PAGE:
Though some people may joke that they would have an anxiety or panic attack over the thought of facing a particular situation, having an attack like that is no laughing matter.
Many struggle with these attacks regularly. So let’s get some facts so we can understand exactly what these attacks look and feel like, and be able to support our friends and family who suffer from these afflictions. Here are the differences between a panic attack and an anxiety attack, plus strategies for coping with them if they happen to you or a loved one.
How Panic Attacks Differ From Anxiety Attacks
To begin with, there is, in fact, a difference between panic attacks and anxiety attacks.
Generally speaking, panic attacks are more intense than anxiety attacks, said Adina Mahalli (MCT), a certified mental health consultant for Maple Holistics.
Panic attacks are sudden onsets of fear accompanied by feelings of detachment, rapid heartbeat, increased sweating, chest tension, shaking, dizziness, and many more. They can occur at any time (sometimes without the obvious stressor) which makes them hard to predict and avoid, explains Dr. Nikola Djordjevic, MD, Co-Founder of MedAlertHelp.org.
Panic attacks can be very frightening, which is why a lot of people end up in the emergency room convinced that they are having a heart attack. It is hard to recognize them if they are happening for the first time. However, if they repeat a few times, people can identify them as panic and not some other serious health issue.
To look at panic attacks another way, Captain Tom Bunn LCSW, President, SOAR, Inc. says a person believes something feared is actually happening. Even if it is not happening, they are absolutely sure it is. The person believes they are in a life-threatening situation, and they are trapped; there is no way to escape.
Anxiety attacks share a lot of symptoms with panic attacks, with one significant difference: anxiety usually involves evidence of constant worry over a variety of things and is aggravated in the presence of stressors, Djordjevic clarifies.
People suffering from an anxiety attack experience a loss of concentration and restlessness, Mahalli says. They are often easily startled and feel extreme worry or distress that can persist for an extended period of time.
Bunn expounds further that a person fears something will happen, but at the same time, they know it is not happening now.
What to do in the moment
Fortunately, there are tons of tools people can use when they recognize they are having an anxiety or panic attack.
“When you’re having a panic or anxiety attack your breathing quickens and becomes shallow. This means that you should focus on your breathing in the moment,” Mahalli says. “Taking deep breaths and focusing on the breath itself helps. If you’re in an enclosed space, you might feel like there’s not enough air in the room so getting outside to breathe fresh air can help.”
An anxiety or panic attack can often cause you to dissociate. This means that you feel detached from your surroundings. In an attempt to bring yourself back to ‘reality’ use grounding techniques, Mahalli explains.
The following is advice from Bunn’s book, Free: The 10-Day Program to End Panic, Anxiety, and Claustrophobia, about how to ground yourself.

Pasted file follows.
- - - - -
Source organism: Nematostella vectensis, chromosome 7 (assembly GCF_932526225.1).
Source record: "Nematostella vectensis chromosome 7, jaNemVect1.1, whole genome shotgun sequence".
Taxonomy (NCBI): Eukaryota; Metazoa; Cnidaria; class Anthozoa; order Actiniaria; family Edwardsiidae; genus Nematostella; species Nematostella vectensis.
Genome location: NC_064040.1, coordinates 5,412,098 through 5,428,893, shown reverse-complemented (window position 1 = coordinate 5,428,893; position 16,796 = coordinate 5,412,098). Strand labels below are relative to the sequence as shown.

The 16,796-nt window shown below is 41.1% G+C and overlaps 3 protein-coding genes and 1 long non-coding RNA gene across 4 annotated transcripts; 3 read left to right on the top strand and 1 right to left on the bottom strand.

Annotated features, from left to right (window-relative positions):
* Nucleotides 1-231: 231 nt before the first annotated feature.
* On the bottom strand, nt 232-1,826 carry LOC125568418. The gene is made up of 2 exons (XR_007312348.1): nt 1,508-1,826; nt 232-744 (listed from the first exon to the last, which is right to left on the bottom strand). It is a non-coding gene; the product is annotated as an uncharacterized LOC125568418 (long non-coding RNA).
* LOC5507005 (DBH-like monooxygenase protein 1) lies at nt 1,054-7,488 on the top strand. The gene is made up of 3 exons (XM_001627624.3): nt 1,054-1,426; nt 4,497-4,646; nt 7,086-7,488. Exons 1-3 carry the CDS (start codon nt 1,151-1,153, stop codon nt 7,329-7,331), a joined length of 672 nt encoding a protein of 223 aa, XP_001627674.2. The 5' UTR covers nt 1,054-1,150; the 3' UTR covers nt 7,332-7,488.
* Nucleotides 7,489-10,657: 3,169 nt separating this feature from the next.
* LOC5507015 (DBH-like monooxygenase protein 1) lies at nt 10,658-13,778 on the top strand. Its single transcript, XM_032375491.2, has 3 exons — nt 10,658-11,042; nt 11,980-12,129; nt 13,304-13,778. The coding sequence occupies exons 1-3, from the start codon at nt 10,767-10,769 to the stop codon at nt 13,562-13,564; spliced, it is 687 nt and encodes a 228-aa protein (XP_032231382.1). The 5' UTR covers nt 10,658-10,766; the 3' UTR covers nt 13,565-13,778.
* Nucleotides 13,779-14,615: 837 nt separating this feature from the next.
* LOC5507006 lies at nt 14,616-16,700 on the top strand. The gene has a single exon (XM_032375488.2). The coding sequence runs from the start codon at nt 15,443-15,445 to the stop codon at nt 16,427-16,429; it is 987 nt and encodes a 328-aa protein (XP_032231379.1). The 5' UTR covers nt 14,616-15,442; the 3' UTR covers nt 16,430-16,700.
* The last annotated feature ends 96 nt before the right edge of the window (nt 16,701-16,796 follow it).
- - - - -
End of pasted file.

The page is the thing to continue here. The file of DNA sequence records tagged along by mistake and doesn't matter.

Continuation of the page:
- Focus on an object in front of you. Maintain this focus throughout the time you spend grounding yourself.
- While focusing on that object, say to yourself “I see” and name an object in your peripheral vision. Repeat this for five total objects.
- Now, take the exercise to your hearing. Say “I hear” and name something you can hear, repeating for five total sounds (it’s okay to repeat some if you can’t come up with five).
- Time for sensations. Say “I feel” and name a tactile thing you can feel (note that this shouldn’t be internal, like your heart pounding). For example, you might say “I feel my calf rubbing against the sofa.”
You’ll do five rounds of this total: the first round as written above, then in the second round, you’ll repeat with four observations for each sense, then three, then two, then one. With this grounding exercise, your stress hormones will relax and the rest of your body will naturally follow suit.
According to Djordjevic, if you want to end a panic attack, you must do absolutely nothing.
“This is the main trick – the more you try to stop a panic attack, the stronger it gets. This is easier said than done, but it is the key to overcoming the attack. Simply do what you were doing before it started and wait for the symptoms to pass by. Do not try to control your actions or thoughts. If somebody tells you not to think about a black dog, what do you do? Think of a black dog.”
What to tell friends or family who want to help
“Talking to your loved ones can be very helpful. You should be open about your panic attacks and not let them limit your everyday activities,” Djordjevic says. “Some people report feeling relieved and calm once they confessed that they’ve had panic attacks to their loved ones.”
Mahalli agrees. “Attacks can often come out of nowhere or from unsuspecting triggers which means that it’s important to let those around you know when you’re experiencing symptoms. Having others around you aware of what you’re experiencing can create a safe space for you to deal with the symptoms.”
Anxiety attacks and panic attacks can be debilitating. But if you know what to do when they happen, or someone around you knows what to do, it can make the experience much less frightening.